Trade ban case grinds on, but Arista-cats got the cream in Q3
Cisco still hasn't managed to drown this kitten
Trying to duck patent sueballs slung by Cisco didn't stop Arista from claiming record revenue and profit for its most recent quarter.
The company on Friday announced its Q3 2017 results, including 50.8 per cent revenue growth over Q3 2016 to US$437.6 million (beating its own forecast between $405 and $420 million). That delivered what president and CEO Jayshree Ullal noted is a record profit of $133.7 million.
While the Americas remains the company's dominant revenue source, at 71 per cent, Ullal also said the 29 per cent from “international theatres” is higher than normal. She added that the non-US growth was driven by new customers.
And that's in spite of its ongoing battle over the now-infamous Cisco “'945 patent”, which pushed back some major customer revenue to Q4.
Ullal told the earnings call: “we introduced our 945 workaround features in mid-September. Consequently, this lengthened our customer testing cycle and qualification time, extending the completion for three of our cloud titan customers into Q4 2017.”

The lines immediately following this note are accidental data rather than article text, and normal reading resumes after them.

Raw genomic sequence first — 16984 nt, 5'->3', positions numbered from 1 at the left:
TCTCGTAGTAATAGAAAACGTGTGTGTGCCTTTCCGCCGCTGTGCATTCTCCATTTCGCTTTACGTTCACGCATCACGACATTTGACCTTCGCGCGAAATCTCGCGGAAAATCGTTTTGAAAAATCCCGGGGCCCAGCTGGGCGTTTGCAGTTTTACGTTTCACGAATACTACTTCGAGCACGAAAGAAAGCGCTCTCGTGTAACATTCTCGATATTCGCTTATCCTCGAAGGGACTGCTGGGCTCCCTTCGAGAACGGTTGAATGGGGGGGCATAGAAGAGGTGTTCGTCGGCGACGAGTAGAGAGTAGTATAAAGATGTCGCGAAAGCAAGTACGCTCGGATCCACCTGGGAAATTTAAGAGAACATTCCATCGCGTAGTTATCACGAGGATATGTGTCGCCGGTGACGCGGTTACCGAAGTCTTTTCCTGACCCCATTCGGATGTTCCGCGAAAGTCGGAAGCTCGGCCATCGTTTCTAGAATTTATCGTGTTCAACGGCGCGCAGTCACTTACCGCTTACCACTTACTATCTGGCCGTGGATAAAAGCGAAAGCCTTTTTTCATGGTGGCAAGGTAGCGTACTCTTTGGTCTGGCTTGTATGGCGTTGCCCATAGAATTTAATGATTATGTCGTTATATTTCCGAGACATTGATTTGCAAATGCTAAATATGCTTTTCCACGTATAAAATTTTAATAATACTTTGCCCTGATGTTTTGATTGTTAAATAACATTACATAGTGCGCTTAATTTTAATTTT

She said it boiled down to getting deployments certified, and predicted that it won't “affect our cloud business trajectory.”
A full update of the legal proceedings was published on October 30 [PDF].
In early September, Cisco asked a Federal Circuit appeals court to return to a position that all Arista products should be stopped at the border.
Arista asked for a stay on any such order, denied in late October, but its redesigned products are still allowed into the United States of America.
“At Cisco’s request, on October 27, 2017, the International Trade Commission instituted a modification proceeding to determine whether its remedial orders for the 945 Investigation should be modified to cover our redesigned products”, the update notes, with a recommended determination due in five months.
No date is yet set down for a final determination of the new application.
The company's guidance for Q4 is between $450 and $464 million, with CFO Ita Brennan saying the legal row is still likely to have some impact in the quarter. ®